Andre Dubus III: Oh yeah I did a ton of research for it. I actually had to start writing just to read. I read the Koran twice. I read about the history of Saudi Arabia and Islam. I think some people see those three numbers 9/ 11 and they walk away. That might be changing now. People are more willing to step into an artistic exploration of that subject. All you can do is let it go.
Amy Steele: How did you come up with the latest idea for Dirty Love?
Andre Dubus III: The honest answer is I’m not sure. There’s a difference between making something up and imagining it. “The Bartender” and “Marla” came from longer stories that didn’t work. I realized they came from the same town. I realized I was writing deeply from an emotional center. I see a lot of marriages crash and burn around me and my wife. I’ve always been curious about how hard it is to love well and be loved.
Amy Steele: I saw comments on Goodreads that people think Dirty Love is depressing and some people consider the characters unlikeable. I’ve discussed reading and writing unlikeable characters in a writing group. How do you feel about writing unlikeable characters?
Andre Dubus III: I’m so glad you asked. Are we writing fucking sitcoms here? I’ll refute the whole notion of antagonist and protagonist. There’s not good guy and bad guy. To me they’re not cartoons. I rarely give a thought that characters have to be likeable. What am I here to fucking amuse you? I think the writer’s job is to paint the gray because no life is clearly defined. We are all living this dance and it is clearly fraught with making choices. Lots of my choices are bad and that’s normal. None of us are attractive at all times. What is attractive to me is authenticity. You know what a turn on is? Truth. You know what a turn off is? Perfume and smiling through fear.
Amy Steele: I like this quote from “Listen Carefully As Our Options Have Changed:” “Other women, women like Anna Harrison, seemed to smile on reflex, as if this were something they were taught to do as young girls—be nice, be pretty, nice is pretty—and so you never knew if a woman was genuinely please with something you’d said or done, or not. But Laura only smiled when she felt like it, her eyes turning down at the corners, so it was gift to them all when she did, a gift to Frank Harrison Jr. too, who must have charmed her into doing that at the gym, the place he drove his Audi coupe to every Monday, Wednesday and Friday . . .”
Andre Dubus III: I hope there’s not harsh judgment from me in that passage. I have empathy for mainly women who are taught to do that especially in the South.
Amy Steele: How does writing affect your teaching and teaching affect your writing?
Andre Dubus III: I really like teaching at UMass Lowell because they are the type of kids I grew up with in Merrimack Valley. I really speak their language and I’m moved by the experience. I know I learn a lot from the students in my class and I’m not just saying that to sound like some generous teacher. Teaching well draws from the same well that writing draws from: the reserves of compassion and ability to listen and concentrate on another. So I have to have fine line between teaching and writing. I try not to ever think of career. I just try to go to the dream world every day.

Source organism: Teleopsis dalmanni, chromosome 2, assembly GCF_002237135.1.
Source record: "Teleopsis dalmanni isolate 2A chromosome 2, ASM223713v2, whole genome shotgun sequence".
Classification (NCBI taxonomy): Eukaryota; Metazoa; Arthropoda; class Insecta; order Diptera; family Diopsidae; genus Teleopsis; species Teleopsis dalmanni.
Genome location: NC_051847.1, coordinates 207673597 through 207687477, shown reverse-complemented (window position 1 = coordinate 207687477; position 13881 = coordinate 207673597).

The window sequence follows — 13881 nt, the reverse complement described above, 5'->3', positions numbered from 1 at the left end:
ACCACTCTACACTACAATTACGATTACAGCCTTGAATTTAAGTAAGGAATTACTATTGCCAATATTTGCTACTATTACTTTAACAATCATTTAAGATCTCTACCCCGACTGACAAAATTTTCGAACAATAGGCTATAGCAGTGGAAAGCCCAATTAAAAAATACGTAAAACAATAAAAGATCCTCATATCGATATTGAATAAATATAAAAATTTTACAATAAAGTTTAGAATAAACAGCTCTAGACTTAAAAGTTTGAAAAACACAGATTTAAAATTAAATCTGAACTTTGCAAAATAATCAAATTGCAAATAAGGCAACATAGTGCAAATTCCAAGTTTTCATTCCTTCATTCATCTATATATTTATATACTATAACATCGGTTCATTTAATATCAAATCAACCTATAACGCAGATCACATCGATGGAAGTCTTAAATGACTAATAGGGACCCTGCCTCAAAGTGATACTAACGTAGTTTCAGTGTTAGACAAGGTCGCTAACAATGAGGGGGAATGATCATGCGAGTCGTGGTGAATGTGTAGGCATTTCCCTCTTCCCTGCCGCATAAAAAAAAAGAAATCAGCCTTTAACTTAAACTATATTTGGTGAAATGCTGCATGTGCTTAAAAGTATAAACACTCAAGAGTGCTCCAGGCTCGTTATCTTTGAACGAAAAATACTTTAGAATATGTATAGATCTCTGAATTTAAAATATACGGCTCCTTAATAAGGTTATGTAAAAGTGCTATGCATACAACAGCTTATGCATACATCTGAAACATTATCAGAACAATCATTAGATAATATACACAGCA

Amy Steele: Back to Dirty Love again, one part up at Hampton Beach you got that so well. I can talk this way because I’m the snob. Hampton Beach is kinda scummy.
Andre Dubus III: Hampton compared to Salisbury is Paris to Detroit.
Amy Steele: There was a moment where she said that she felt he thought he was too good for her.
Andre Dubus III: He admits to himself that maybe his wife drifted away from him for some decent reasons.
Amy Steele: I can’t stand the term slut-shaming. [we discuss it a bit]
Andre Dubus III: It’s offensive. Your larger point is language is important and word choice is important. You can talk about promiscuity without saying slut.
Amy Steele: What do you think are the qualities of good writing?
Andre Dubus III: I can isolate what I find to be negative qualities. I’m not a fan of a lot of post-modern work that I think is self-indulgent, wordy and showing the vocabulary of the writer and the hip world-weariness of the writer. That kinda work leaves me cold. As a reader– generosity of the writer, humility where it’s about the subject and where it’s character-driven in a service of what’s trying to be captured. I read poetry every day. I love the boiled down essence of poetry. I look for poetry in prose. In a way that evocative.
Amy Steele: What do you like best about writing?
Andre Dubus III: I like trying to be other people. I really do. Eudora Welty has a lovely preface to her collected stories. She says the creative that she holds most high is trying to enter into another human being. People fascinate the hell out of me. I never get tired of watching people, listening to people. The best part is not getting up in front of people but meeting people. I like trying to find the right word that captures the thing I’m trying to describe. It’s very pleasurable when you feel like you’ve done it and very frustrating when you feel like you haven’t. It inspires you to work harder and that’s why I do it five or six days a week.